Sunday, April 3, 2011

It’s About Time

Posted by Ed Galloway

With the death of Aunt Gladys at 96 and of Mabel, my friend Bob’s mother, who died just before her 102 birthday, time has been on my mind.  Both of them talked about how fast it had gone by and both thought they had more of it coming.

It’s hard to believe that it’s been over a year since we sold the house on Rainbow Drive and moved to the Rudds’ house where we’ve been so happy. Now, it’s time to make our home on the farm on Dover Road.

Most of our friends and acquaintances have been pretty kind about all this (they're nicer than I am).  Beyond asking how far is the commute and where is a liquor store and how are you going to get internet, they have by and large kept their misgivings to themselves.  Never wondering aloud, to me at least, what on earth are Ed and Debbie thinking – a quarter mile to the morning paper, no neighbors, what if they get sick in the night, what if they’re eaten by coyotes or blown up by a meth lab,etc.

It’s a little anxiety-ridden – what have we failed to consider?  Well, we’re about to find out.  

Anyway, I get to look at my things again, which have been packed away in boxes for the past year. I had to go through a major downsizing when we got married 25 year ago.  Always generous, Debbie let me keep all my bachelor stuff – as long as it would fit in a cigar box. And I still have it:  a King Edward cigar box with my arrowhead, corn cob pipe, Mammoth Cave pencil shaped like a rifle, Stan Musial baseball card and Indian head penny.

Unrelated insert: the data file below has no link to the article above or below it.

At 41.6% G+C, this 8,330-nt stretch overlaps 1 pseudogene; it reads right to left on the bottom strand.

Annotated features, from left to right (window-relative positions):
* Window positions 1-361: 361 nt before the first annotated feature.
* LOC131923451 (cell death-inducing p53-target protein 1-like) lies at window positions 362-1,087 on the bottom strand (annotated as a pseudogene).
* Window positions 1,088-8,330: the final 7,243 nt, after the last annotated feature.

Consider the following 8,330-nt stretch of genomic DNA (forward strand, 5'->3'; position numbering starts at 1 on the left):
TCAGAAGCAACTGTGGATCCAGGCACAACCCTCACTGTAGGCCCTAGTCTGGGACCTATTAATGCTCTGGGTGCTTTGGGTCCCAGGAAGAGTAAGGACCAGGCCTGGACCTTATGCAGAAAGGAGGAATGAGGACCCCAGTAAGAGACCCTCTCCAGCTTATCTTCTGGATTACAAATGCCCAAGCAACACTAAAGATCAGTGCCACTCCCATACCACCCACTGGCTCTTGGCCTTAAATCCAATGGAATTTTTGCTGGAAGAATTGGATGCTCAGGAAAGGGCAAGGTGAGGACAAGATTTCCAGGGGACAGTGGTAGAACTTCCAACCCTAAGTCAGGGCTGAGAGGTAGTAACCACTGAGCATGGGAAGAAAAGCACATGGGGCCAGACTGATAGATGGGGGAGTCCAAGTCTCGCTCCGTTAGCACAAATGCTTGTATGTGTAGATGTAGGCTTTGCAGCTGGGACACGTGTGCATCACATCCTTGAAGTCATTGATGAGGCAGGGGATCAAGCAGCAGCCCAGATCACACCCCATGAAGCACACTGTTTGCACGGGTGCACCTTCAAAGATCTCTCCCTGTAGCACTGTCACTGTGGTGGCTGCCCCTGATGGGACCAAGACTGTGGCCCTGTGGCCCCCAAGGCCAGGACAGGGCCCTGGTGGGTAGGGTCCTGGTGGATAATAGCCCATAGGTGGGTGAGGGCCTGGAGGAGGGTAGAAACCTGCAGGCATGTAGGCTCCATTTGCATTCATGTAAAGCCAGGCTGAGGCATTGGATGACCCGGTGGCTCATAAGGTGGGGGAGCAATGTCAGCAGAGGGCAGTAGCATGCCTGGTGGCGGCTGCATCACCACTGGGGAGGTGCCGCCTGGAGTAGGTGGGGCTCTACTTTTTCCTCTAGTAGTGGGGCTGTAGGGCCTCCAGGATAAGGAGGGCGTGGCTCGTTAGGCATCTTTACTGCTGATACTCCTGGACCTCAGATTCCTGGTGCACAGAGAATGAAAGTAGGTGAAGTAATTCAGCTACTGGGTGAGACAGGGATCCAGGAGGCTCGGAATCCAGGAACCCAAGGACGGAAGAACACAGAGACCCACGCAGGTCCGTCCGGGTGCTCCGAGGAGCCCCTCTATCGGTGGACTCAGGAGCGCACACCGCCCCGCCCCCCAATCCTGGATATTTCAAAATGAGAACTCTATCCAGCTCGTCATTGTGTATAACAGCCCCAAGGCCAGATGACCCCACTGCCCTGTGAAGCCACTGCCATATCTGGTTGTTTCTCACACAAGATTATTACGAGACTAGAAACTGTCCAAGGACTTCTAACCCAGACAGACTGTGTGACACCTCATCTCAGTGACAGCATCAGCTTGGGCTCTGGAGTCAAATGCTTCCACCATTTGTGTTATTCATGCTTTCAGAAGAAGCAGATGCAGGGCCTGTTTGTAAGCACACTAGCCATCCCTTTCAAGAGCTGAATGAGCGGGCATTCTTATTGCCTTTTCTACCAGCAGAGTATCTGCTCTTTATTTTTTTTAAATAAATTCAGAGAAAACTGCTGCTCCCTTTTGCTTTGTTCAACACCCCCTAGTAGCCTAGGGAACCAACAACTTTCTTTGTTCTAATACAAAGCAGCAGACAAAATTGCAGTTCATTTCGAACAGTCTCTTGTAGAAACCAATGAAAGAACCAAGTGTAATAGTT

However, in the meanwhile I’ve collected a bunch of other invaluable stuff that will be like new to me -- when I find it. 

For example, I bought an old fishing rod at an antique store in Florida.  "Look", I said, "only $90".  Debbie stumped me with her response, “What are you going to do with it?” Now, maybe I can find out.

I do swear to get rid of clothes that I don’t wear … unless, maybe I’ll need them on Dover Road.  Also, I’m going to go through everything to find all sock matches.  For years I’ve expected each missing sock to come home like a long-lost child.  Now, I promise to get rid of all unmatched socks – well, unless these perfectly good singles match up pretty well – at least well enough for the farm. We’ll see.

And so forth and so on.

Tune in soon for the rest of the story…


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